Catcliffe research unit launches postgraduate programme

The Advanced Manufacturing Research Centre was established in 2001.

A Catcliffe-based research unit is offering studentships for postgraduate research students, which will boost the engineering industry in South Yorkshire.

The Advanced Manufacturing Research Centre (AMRC), a partnership between Boeing and the University of Sheffield’s Faculty of Engineering, is inviting graduates to apply for the first round of studentships at the new Industrial Doctoral Centre (IDC) in Machining Science.

A vocational doctorate

This is a new collaboration between the two organisations, and is aimed at those who want a career in the industry and a vocational alternative to the traditional PhD.

It will combine taught modules on industrial practice and original research, based on real business problems, which will be brought together on a common theme.

The four-year studentships will begin in October, providing engineering doctorate training with a focus on machining science, and will include paid tuition fees, as well as a tax-free stipend of £14,790.

The deadline for applications is on Sunday 31 July.

“The IDC programme is aimed at giving talented young engineers an experience of industry, while they develop higher-level skills,” said Tim Chapman, the AMRC’s Communications Manager.

“The research subjects are brought to the IDC by the industrial partners, with the initial batch coming mostly from Rolls-Royce.

“These projects are closely linked to their current research and development work, so the students will be closely involved with real cutting-edge industrial research.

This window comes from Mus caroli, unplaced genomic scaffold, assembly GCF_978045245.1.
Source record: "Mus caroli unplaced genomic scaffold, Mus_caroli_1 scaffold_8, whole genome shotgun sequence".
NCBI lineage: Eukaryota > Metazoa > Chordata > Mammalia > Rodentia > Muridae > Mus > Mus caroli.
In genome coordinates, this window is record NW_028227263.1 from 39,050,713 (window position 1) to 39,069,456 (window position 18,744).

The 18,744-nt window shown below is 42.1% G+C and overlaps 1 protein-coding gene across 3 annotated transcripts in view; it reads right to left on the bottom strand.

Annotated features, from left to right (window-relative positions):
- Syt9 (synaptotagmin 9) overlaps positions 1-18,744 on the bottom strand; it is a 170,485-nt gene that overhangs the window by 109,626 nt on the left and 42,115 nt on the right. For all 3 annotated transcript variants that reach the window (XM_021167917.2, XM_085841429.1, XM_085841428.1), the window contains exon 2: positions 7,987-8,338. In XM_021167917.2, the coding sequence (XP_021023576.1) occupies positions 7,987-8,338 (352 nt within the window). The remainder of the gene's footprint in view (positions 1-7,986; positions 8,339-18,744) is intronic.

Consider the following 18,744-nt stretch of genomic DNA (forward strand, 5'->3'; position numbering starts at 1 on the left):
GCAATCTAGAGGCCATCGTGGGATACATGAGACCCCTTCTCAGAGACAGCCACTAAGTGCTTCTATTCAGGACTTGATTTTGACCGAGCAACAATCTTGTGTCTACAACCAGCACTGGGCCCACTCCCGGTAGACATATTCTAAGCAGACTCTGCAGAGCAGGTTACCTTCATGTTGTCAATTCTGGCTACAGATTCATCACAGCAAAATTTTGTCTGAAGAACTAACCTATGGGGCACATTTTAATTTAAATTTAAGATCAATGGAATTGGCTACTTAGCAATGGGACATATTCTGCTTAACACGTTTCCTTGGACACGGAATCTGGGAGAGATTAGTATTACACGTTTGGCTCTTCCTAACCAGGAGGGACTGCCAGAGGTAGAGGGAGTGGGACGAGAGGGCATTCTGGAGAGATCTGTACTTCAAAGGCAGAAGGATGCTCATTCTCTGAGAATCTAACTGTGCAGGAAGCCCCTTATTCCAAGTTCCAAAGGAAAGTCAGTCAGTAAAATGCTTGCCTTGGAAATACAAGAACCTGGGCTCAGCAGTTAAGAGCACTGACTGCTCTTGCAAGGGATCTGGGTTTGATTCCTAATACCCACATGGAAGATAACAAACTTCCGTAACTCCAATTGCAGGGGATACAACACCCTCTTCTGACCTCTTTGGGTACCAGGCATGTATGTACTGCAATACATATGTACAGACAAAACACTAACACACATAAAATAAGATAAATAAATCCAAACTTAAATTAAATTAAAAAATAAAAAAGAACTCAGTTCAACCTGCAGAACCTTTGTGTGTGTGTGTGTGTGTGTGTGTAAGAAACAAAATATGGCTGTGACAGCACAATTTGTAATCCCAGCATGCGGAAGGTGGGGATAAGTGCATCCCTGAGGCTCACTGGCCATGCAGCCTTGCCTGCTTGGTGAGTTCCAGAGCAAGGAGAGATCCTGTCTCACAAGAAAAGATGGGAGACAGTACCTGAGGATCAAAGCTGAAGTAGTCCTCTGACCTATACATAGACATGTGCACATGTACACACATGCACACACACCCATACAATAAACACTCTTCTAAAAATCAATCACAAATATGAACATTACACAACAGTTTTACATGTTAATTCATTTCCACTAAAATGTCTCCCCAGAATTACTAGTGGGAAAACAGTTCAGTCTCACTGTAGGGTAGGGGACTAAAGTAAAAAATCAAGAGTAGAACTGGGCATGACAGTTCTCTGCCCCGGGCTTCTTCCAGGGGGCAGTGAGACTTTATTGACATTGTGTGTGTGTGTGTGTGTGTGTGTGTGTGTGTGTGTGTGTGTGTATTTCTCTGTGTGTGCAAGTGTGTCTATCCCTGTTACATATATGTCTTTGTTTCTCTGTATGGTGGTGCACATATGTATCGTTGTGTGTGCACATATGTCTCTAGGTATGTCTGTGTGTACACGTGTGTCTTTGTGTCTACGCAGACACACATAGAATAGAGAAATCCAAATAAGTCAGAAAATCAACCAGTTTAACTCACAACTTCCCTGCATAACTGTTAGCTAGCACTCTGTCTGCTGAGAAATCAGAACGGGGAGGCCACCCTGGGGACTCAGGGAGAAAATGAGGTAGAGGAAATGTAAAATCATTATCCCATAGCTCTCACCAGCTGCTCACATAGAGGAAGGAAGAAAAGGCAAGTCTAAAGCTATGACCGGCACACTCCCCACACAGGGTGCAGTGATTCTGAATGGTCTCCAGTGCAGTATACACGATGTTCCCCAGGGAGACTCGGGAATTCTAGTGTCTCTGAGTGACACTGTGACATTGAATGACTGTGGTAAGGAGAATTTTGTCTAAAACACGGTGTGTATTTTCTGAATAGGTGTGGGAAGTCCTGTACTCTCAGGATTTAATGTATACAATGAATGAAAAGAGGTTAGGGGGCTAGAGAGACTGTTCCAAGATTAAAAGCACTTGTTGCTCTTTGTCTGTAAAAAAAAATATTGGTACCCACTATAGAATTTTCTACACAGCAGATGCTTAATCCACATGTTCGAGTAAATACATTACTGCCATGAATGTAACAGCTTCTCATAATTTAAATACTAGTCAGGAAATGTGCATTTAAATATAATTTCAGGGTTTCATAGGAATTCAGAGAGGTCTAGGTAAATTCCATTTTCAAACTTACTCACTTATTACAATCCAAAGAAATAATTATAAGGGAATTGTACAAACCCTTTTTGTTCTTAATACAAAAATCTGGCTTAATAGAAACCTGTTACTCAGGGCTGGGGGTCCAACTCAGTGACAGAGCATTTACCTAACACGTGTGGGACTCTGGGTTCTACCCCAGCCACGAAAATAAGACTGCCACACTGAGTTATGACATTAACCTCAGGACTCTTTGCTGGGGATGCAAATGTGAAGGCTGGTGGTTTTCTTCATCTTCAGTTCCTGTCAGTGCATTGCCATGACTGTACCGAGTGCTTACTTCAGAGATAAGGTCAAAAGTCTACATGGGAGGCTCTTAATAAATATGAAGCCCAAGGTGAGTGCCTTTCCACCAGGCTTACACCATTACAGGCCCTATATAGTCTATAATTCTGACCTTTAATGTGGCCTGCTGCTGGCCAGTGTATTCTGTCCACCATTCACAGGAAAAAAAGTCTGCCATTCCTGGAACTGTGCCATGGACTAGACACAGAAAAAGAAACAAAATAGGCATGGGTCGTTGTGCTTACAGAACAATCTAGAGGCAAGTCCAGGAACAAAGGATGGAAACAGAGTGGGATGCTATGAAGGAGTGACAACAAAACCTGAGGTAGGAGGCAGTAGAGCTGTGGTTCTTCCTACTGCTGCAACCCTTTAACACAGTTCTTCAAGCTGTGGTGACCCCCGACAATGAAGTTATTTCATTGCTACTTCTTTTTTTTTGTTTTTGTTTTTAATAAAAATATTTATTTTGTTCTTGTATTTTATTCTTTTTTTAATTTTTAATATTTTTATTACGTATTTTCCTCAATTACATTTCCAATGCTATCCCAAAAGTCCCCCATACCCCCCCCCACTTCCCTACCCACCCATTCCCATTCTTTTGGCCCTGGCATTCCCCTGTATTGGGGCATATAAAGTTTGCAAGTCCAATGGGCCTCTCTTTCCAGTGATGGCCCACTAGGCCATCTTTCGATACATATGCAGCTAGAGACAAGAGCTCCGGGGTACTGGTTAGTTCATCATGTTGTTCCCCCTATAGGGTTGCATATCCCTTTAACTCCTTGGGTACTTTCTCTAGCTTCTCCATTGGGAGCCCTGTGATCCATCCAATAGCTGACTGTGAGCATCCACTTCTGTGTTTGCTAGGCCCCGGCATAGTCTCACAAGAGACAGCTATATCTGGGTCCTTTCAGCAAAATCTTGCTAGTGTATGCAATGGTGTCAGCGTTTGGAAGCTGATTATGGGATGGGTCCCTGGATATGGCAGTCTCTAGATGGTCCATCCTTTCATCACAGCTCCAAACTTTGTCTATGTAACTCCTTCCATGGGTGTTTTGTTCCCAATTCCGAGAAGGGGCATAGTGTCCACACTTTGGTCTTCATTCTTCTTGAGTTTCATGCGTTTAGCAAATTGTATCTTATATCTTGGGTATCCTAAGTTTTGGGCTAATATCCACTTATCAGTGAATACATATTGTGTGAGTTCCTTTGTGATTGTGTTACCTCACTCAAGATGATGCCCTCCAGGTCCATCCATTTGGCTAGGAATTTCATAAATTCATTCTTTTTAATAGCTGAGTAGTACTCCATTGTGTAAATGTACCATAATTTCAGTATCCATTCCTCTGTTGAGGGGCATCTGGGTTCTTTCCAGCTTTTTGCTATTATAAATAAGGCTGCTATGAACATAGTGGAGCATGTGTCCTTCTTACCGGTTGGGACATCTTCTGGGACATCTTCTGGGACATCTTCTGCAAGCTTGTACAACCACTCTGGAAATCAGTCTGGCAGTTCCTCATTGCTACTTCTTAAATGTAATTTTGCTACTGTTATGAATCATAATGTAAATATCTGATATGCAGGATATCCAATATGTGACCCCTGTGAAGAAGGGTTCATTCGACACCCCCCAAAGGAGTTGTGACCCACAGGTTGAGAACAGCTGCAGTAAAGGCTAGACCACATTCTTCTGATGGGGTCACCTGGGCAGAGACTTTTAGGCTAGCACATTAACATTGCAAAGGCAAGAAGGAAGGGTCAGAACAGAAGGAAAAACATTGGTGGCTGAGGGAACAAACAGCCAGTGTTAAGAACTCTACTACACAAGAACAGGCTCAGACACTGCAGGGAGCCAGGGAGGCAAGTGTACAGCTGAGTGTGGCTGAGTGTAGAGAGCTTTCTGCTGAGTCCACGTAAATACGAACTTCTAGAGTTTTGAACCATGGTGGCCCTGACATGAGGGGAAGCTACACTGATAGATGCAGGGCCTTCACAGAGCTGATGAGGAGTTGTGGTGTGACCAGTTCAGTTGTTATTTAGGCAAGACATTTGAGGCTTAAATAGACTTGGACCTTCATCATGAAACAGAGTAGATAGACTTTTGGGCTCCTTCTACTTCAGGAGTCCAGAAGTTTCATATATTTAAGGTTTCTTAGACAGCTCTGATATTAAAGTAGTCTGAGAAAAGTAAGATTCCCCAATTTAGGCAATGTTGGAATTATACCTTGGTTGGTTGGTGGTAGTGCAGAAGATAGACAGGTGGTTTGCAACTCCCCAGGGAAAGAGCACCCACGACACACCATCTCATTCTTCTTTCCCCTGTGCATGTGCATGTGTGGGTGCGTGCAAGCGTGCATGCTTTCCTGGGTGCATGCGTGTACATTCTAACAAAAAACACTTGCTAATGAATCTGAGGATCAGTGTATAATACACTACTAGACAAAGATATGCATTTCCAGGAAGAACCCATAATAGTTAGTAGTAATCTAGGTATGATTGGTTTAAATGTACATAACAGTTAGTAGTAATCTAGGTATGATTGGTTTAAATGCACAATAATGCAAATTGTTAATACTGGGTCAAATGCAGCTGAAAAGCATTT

“The technical nature of the research means participants will need an academic background in a relevant discipline, but it’s not just open to new graduates [as] people with some industrial experience are also welcome to apply.”

Improving a local industry

The IDC is being supported by several local businesses including BAE Systems, Messier-Dowty, Technicut and Dormer Tools.

Projects will also be supported by Rolls-Royce, who will cover technologies including “design for repair”, and students will also be able to work on projects such as extreme deep-hole drilling.

The centre is one of five centres in the United Kingdom that has secured funding from research council EPSRC, who are providing £1.25 million towards launch costs.

It is also expected to be a major boost for the local economy in Rotherham and the rest of South Yorkshire.

Mr Chapman explained: “There’s been increasing realisation in the past few years that the UK needs to refocus its economy more on engineering and manufacturing, and less on finance and services – the IDC studentships will develop the talent to help that happen.

“And, for the students themselves, it’s a great opportunity to build a rewarding career and to earn while they learn.

“By enhancing [the University of] Sheffield’s reputation as a global centre of engineering expertise and research, the IDC can help attract companies into the region, creating new jobs and opportunities.

“Recruitment of skilled engineers is a big problem for high-value manufacturers, so developing a new generation of talented researchers with solid industrial experience will be a major draw for investment.

“And, if talented engineers come to [the University of] Sheffield at the start of their careers, there’s a good chance that they will stay here once they’re earning good money and spend that locally.”

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